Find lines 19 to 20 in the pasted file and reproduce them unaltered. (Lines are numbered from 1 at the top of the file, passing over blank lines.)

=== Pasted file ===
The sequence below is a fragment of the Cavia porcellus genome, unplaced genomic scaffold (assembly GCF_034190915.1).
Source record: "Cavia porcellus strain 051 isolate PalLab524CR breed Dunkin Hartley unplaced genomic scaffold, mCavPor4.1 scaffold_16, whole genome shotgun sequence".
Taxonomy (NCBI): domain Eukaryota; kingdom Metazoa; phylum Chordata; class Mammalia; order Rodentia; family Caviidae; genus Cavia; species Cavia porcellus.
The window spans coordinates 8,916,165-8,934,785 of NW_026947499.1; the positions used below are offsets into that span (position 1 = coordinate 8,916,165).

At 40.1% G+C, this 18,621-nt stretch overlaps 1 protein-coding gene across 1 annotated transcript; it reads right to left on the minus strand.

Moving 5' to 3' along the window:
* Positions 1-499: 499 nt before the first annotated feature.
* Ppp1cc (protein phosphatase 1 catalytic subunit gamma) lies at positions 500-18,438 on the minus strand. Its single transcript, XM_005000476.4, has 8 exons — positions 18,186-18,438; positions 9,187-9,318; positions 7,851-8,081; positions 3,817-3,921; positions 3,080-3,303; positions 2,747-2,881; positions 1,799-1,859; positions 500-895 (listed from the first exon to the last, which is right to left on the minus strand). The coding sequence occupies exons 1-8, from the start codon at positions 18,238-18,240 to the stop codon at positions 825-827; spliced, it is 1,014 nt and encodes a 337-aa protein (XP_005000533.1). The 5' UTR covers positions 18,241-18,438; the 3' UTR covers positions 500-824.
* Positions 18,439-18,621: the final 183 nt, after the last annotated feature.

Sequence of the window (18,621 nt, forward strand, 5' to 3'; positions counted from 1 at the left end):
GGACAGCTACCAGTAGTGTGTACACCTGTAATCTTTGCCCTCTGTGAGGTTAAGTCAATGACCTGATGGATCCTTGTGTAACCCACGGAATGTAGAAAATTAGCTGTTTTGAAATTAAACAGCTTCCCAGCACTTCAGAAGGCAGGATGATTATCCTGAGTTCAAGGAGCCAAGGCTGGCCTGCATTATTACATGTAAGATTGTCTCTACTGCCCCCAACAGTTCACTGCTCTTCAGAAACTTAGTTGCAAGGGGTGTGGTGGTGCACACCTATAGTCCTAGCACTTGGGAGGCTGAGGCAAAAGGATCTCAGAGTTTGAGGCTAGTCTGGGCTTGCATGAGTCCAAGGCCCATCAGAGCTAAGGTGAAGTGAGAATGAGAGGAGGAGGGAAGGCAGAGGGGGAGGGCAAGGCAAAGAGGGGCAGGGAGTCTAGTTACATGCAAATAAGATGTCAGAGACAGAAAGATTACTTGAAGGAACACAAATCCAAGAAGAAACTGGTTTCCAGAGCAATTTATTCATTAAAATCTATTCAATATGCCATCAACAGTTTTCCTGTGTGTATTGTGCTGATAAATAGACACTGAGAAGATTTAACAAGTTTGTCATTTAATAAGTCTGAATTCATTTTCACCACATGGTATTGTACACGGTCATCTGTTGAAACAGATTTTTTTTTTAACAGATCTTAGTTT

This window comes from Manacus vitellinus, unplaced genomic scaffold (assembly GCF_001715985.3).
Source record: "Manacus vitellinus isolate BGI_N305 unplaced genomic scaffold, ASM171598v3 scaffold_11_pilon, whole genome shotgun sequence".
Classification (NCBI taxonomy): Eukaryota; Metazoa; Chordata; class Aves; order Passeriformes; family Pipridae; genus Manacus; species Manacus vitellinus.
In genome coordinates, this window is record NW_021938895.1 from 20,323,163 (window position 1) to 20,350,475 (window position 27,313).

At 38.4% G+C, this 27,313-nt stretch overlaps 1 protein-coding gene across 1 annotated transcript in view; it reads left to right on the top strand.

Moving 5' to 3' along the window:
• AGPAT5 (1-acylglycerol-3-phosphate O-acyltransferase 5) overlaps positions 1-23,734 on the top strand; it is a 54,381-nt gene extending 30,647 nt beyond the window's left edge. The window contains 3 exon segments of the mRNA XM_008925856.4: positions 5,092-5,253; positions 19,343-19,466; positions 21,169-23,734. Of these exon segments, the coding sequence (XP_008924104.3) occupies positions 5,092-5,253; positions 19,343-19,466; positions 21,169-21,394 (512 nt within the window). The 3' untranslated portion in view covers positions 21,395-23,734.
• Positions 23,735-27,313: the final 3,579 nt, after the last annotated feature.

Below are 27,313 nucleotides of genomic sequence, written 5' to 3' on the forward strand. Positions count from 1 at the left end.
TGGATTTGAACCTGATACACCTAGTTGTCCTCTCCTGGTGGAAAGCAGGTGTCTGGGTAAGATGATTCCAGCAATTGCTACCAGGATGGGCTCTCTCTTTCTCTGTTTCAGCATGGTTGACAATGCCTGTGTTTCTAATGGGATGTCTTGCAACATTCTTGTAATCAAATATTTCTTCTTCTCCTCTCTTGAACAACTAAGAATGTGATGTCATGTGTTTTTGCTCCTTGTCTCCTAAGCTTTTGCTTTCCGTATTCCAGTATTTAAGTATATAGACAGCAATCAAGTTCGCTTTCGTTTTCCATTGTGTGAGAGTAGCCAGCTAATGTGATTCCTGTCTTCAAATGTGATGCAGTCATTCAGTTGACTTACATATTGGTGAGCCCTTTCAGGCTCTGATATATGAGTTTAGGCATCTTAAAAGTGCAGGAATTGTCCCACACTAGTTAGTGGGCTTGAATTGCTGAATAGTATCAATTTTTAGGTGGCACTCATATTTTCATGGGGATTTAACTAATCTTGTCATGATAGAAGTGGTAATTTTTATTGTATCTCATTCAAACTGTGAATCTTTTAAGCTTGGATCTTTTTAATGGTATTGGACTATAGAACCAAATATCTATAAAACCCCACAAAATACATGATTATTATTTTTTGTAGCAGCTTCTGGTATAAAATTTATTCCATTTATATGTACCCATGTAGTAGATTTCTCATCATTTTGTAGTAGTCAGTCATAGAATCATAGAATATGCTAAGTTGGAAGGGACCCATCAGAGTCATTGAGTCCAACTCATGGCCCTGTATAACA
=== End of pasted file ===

• Positions 23,735-27,313: the final 3,579 nt, after the last annotated feature.

Below are 27,313 nucleotides of genomic sequence, written 5' to 3' on the forward strand. Positions count from 1 at the left end.